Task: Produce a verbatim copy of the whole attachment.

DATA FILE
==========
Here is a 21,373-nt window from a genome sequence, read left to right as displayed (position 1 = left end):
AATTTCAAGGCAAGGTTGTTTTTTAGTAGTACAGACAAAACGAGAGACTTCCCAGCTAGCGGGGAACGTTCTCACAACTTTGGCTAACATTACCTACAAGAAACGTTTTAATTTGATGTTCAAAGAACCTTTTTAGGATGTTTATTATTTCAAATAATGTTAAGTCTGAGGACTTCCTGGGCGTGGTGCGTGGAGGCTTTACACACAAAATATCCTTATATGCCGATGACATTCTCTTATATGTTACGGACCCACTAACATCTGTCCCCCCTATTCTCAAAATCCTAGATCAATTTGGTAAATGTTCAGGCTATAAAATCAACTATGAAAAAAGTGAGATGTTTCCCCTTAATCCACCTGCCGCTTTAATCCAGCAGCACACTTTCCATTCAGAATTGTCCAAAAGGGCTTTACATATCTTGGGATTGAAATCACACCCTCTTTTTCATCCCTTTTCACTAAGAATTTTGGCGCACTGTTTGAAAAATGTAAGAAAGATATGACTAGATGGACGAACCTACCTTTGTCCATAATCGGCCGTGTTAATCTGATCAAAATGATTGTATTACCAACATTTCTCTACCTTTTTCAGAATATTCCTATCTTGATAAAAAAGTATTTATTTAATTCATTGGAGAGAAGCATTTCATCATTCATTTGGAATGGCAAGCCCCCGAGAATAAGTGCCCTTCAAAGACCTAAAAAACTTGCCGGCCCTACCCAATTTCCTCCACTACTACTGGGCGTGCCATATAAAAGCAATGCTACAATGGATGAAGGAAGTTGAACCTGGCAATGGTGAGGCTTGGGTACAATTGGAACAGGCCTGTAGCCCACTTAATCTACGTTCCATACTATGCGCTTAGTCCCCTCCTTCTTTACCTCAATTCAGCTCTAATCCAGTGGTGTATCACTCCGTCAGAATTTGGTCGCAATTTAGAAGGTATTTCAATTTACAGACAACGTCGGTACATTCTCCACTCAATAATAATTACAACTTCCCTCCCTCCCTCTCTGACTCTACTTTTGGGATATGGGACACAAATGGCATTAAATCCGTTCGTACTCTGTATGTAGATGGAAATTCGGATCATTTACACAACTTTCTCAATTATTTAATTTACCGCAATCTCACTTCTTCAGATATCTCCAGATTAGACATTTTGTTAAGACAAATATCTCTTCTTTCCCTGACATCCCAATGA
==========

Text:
Here is a 21,373-nt window from a genome sequence, read left to right as displayed (position 1 = left end):
AATTTCAAGGCAAGGTTGTTTTTTAGTAGTACAGACAAAACGAGAGACTTCCCAGCTAGCGGGGAACGTTCTCACAACTTTGGCTAACATTACCTACAAGAAACGTTTTAATTTGATGTTCAAAGAACCTTTTTAGGATGTTTATTATTTCAAATAATGTTAAGTCTGAGGACTTCCTGGGCGTGGTGCGTGGAGGCTTTACACACAAAATATCCTTATATGCCGATGACATTCTCTTATATGTTACGGACCCACTAACATCTGTCCCCCCTATTCTCAAAATCCTAGATCAATTTGGTAAATGTTCAGGCTATAAAATCAACTATGAAAAAAGTGAGATGTTTCCCCTTAATCCACCTGCCGCTTTAATCCAGCAGCACACTTTCCATTCAGAATTGTCCAAAAGGGCTTTACATATCTTGGGATTGAAATCACACCCTCTTTTTCATCCCTTTTCACTAAGAATTTTGGCGCACTGTTTGAAAAATGTAAGAAAGATATGACTAGATGGACGAACCTACCTTTGTCCATAATCGGCCGTGTTAATCTGATCAAAATGATTGTATTACCAACATTTCTCTACCTTTTTCAGAATATTCCTATCTTGATAAAAAAGTATTTATTTAATTCATTGGAGAGAAGCATTTCATCATTCATTTGGAATGGCAAGCCCCCGAGAATAAGTGCCCTTCAAAGACCTAAAAAACTTGCCGGCCCTACCCAATTTCCTCCACTACTACTGGGCGTGCCATATAAAAGCAATGCTACAATGGATGAAGGAAGTTGAACCTGGCAATGGTGAGGCTTGGGTACAATTGGAACAGGCCTGTAGCCCACTTAATCTACGTTCCATACTATGCGCTTAGTCCCCTCCTTCTTTACCTCAATTCAGCTCTAATCCAGTGGTGTATCACTCCGTCAGAATTTGGTCGCAATTTAGAAGGTATTTCAATTTACAGACAACGTCGGTACATTCTCCACTCAATAATAATTACAACTTCCCTCCCTCCCTCTCTGACTCTACTTTTGGGATATGGGACACAAATGGCATTAAATCCGTTCGTACTCTGTATGTAGATGGAAATTCGGATCATTTACACAACTTTCTCAATTATTTAATTTACCGCAATCTCACTTCTTCAGATATCTCCAGATTAGACATTTTGTTAAGACAAATATCTCTTCTTTCCCTGACATCCCAATGA